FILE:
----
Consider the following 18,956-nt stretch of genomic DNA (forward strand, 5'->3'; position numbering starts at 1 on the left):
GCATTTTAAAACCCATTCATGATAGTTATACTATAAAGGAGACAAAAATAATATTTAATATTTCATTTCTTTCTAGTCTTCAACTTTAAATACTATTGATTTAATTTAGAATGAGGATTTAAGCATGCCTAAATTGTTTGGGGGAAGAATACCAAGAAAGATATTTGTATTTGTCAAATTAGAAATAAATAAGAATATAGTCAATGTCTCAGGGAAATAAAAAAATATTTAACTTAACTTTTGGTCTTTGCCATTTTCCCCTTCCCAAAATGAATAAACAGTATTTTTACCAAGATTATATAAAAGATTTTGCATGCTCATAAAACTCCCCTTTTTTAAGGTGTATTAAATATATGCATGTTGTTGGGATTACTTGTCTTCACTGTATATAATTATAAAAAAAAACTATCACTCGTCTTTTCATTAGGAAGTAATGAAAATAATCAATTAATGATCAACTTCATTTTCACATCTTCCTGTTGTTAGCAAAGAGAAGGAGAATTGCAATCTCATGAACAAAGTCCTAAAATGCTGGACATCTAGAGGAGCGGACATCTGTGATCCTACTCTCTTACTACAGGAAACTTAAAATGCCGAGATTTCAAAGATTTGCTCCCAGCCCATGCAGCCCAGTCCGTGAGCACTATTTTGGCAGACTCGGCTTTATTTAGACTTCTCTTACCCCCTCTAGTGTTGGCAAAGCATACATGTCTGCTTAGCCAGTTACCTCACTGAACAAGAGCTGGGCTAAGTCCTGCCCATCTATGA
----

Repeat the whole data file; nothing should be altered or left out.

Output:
Consider the following 18,956-nt stretch of genomic DNA (forward strand, 5'->3'; position numbering starts at 1 on the left):
GCATTTTAAAACCCATTCATGATAGTTATACTATAAAGGAGACAAAAATAATATTTAATATTTCATTTCTTTCTAGTCTTCAACTTTAAATACTATTGATTTAATTTAGAATGAGGATTTAAGCATGCCTAAATTGTTTGGGGGAAGAATACCAAGAAAGATATTTGTATTTGTCAAATTAGAAATAAATAAGAATATAGTCAATGTCTCAGGGAAATAAAAAAATATTTAACTTAACTTTTGGTCTTTGCCATTTTCCCCTTCCCAAAATGAATAAACAGTATTTTTACCAAGATTATATAAAAGATTTTGCATGCTCATAAAACTCCCCTTTTTTAAGGTGTATTAAATATATGCATGTTGTTGGGATTACTTGTCTTCACTGTATATAATTATAAAAAAAAACTATCACTCGTCTTTTCATTAGGAAGTAATGAAAATAATCAATTAATGATCAACTTCATTTTCACATCTTCCTGTTGTTAGCAAAGAGAAGGAGAATTGCAATCTCATGAACAAAGTCCTAAAATGCTGGACATCTAGAGGAGCGGACATCTGTGATCCTACTCTCTTACTACAGGAAACTTAAAATGCCGAGATTTCAAAGATTTGCTCCCAGCCCATGCAGCCCAGTCCGTGAGCACTATTTTGGCAGACTCGGCTTTATTTAGACTTCTCTTACCCCCTCTAGTGTTGGCAAAGCATACATGTCTGCTTAGCCAGTTACCTCACTGAACAAGAGCTGGGCTAAGTCCTGCCCATCTATGA